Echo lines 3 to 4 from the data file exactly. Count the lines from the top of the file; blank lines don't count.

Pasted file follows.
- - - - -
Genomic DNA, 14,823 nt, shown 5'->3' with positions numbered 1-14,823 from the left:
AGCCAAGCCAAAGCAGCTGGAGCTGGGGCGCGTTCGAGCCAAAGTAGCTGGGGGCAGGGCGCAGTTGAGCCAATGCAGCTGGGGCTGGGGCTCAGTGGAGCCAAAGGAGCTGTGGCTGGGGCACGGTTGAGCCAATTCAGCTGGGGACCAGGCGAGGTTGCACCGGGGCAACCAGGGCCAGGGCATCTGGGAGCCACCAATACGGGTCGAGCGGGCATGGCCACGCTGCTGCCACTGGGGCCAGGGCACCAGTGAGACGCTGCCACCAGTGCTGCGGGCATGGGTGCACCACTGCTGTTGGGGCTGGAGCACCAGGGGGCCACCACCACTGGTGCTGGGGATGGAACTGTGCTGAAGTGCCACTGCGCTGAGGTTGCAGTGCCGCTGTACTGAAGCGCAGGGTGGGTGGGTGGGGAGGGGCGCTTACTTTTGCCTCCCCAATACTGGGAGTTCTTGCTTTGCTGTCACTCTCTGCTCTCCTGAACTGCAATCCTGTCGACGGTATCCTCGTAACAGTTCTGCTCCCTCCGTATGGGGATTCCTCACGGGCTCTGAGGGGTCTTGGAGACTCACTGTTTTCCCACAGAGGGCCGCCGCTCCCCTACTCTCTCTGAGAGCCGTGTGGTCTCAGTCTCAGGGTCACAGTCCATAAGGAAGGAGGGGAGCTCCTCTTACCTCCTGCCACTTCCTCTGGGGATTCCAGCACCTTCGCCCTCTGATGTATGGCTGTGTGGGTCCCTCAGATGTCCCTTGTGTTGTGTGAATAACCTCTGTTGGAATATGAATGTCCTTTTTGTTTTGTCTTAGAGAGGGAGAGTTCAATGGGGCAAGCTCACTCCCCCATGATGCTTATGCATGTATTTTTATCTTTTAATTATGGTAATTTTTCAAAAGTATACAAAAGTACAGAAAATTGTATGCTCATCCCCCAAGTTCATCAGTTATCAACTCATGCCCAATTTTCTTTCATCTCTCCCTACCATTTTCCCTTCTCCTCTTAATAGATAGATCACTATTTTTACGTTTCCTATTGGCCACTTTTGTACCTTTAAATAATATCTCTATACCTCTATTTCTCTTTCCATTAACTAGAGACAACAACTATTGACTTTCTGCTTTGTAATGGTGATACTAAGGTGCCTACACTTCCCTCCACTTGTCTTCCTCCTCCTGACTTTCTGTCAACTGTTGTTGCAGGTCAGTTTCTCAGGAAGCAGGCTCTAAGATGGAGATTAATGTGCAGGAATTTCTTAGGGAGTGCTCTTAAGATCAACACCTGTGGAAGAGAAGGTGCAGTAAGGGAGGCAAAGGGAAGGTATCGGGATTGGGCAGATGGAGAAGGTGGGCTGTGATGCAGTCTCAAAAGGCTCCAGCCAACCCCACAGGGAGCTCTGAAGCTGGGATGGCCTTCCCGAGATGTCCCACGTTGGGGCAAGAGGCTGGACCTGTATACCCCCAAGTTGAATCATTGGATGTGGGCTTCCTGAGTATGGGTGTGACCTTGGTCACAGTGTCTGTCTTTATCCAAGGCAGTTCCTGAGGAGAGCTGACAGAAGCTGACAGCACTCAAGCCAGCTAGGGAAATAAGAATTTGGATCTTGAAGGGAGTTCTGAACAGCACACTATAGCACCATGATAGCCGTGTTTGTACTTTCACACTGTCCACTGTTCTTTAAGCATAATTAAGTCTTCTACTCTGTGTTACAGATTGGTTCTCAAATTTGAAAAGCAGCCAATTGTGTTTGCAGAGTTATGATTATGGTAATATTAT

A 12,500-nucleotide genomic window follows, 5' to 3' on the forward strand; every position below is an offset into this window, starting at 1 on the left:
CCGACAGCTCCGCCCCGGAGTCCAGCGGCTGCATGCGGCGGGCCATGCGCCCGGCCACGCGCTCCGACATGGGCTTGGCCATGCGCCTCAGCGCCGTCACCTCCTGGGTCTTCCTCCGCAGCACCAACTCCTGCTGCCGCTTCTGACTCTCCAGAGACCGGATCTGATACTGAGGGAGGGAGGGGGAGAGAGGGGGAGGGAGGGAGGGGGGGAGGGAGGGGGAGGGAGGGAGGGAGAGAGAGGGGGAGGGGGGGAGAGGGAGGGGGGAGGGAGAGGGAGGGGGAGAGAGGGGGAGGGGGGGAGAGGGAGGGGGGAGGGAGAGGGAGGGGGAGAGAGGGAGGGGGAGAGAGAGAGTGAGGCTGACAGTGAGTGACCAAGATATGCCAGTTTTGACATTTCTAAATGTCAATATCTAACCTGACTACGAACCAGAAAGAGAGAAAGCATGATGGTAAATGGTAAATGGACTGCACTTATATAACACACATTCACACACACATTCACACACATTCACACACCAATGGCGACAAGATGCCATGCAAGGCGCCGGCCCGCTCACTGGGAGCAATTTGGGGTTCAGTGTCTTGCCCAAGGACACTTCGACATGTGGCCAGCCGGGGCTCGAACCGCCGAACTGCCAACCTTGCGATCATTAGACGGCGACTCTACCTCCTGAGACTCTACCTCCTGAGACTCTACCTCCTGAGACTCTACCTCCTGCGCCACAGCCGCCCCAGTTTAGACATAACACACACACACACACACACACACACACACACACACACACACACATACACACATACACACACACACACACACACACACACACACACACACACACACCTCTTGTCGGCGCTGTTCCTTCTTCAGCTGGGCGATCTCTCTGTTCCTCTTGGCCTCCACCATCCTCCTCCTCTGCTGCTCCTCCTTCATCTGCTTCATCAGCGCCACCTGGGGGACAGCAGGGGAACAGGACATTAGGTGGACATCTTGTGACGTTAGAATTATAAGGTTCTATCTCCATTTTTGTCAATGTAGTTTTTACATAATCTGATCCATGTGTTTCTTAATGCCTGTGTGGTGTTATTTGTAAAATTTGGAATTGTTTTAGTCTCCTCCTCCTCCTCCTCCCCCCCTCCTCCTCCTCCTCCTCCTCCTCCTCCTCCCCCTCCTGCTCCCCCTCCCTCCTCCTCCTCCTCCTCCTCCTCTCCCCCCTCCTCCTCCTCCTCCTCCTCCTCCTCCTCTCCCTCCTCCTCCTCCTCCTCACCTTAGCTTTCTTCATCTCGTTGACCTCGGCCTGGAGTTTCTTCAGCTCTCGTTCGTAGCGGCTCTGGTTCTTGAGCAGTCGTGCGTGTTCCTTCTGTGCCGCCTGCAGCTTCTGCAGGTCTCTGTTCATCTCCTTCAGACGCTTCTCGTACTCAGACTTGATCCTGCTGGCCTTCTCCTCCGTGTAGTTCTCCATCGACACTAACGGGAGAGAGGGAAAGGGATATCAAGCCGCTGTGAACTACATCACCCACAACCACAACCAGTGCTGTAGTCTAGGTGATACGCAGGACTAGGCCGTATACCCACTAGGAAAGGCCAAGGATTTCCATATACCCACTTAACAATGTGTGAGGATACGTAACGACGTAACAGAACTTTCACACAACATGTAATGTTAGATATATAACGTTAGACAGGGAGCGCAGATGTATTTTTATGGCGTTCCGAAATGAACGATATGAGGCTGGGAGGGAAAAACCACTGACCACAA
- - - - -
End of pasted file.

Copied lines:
A 12,500-nucleotide genomic window follows, 5' to 3' on the forward strand; every position below is an offset into this window, starting at 1 on the left:
CCGACAGCTCCGCCCCGGAGTCCAGCGGCTGCATGCGGCGGGCCATGCGCCCGGCCACGCGCTCCGACATGGGCTTGGCCATGCGCCTCAGCGCCGTCACCTCCTGGGTCTTCCTCCGCAGCACCAACTCCTGCTGCCGCTTCTGACTCTCCAGAGACCGGATCTGATACTGAGGGAGGGAGGGGGAGAGAGGGGGAGGGAGGGAGGGGGGGAGGGAGGGGGAGGGAGGGAGGGAGAGAGAGGGGGAGGGGGGGAGAGGGAGGGGGGAGGGAGAGGGAGGGGGAGAGAGGGGGAGGGGGGGAGAGGGAGGGGGGAGGGAGAGGGAGGGGGAGAGAGGGAGGGGGAGAGAGAGAGTGAGGCTGACAGTGAGTGACCAAGATATGCCAGTTTTGACATTTCTAAATGTCAATATCTAACCTGACTACGAACCAGAAAGAGAGAAAGCATGATGGTAAATGGTAAATGGACTGCACTTATATAACACACATTCACACACACATTCACACACATTCACACACCAATGGCGACAAGATGCCATGCAAGGCGCCGGCCCGCTCACTGGGAGCAATTTGGGGTTCAGTGTCTTGCCCAAGGACACTTCGACATGTGGCCAGCCGGGGCTCGAACCGCCGAACTGCCAACCTTGCGATCATTAGACGGCGACTCTACCTCCTGAGACTCTACCTCCTGAGACTCTACCTCCTGAGACTCTACCTCCTGCGCCACAGCCGCCCCAGTTTAGACATAACACACACACACACACACACACACACACACACACACACACACACATACACACATACACACACACACACACACACACACACACACACACACACACACCTCTTGTCGGCGCTGTTCCTTCTTCAGCTGGGCGATCTCTCTGTTCCTCTTGGCCTCCACCATCCTCCTCCTCTGCTGCTCCTCCTTCATCTGCTTCATCAGCGCCACCTGGGGGACAGCAGGGGAACAGGACATTAGGTGGACATCTTGTGACGTTAGAATTATAAGGTTCTATCTCCATTTTTGTCAATGTAGTTTTTACATAATCTGATCCATGTGTTTCTTAATGCCTGTGTGGTGTTATTTGTAAAATTTGGAATTGTTTTAGTCTCCTCCTCCTCCTCCTCCCCCCCTCCTCCTCCTCCTCCTCCTCCTCCTCCTCCCCCTCCTGCTCCCCCTCCCTCCTCCTCCTCCTCCTCCTCCTCTCCCCCCTCCTCCTCCTCCTCCTCCTCCTCCTCCTCTCCCTCCTCCTCCTCCTCCTCACCTTAGCTTTCTTCATCTCGTTGACCTCGGCCTGGAGTTTCTTCAGCTCTCGTTCGTAGCGGCTCTGGTTCTTGAGCAGTCGTGCGTGTTCCTTCTGTGCCGCCTGCAGCTTCTGCAGGTCTCTGTTCATCTCCTTCAGACGCTTCTCGTACTCAGACTTGATCCTGCTGGCCTTCTCCTCCGTGTAGTTCTCCATCGACACTAACGGGAGAGAGGGAAAGGGATATCAAGCCGCTGTGAACTACATCACCCACAACCACAACCAGTGCTGTAGTCTAGGTGATACGCAGGACTAGGCCGTATACCCACTAGGAAAGGCCAAGGATTTCCATATACCCACTTAACAATGTGTGAGGATACGTAACGACGTAACAGAACTTTCACACAACATGTAATGTTAGATATATAACGTTAGACAGGGAGCGCAGATGTATTTTTATGGCGTTCCGAAATGAACGATATGAGGCTGGGAGGGAAAAACCACTGACCACAA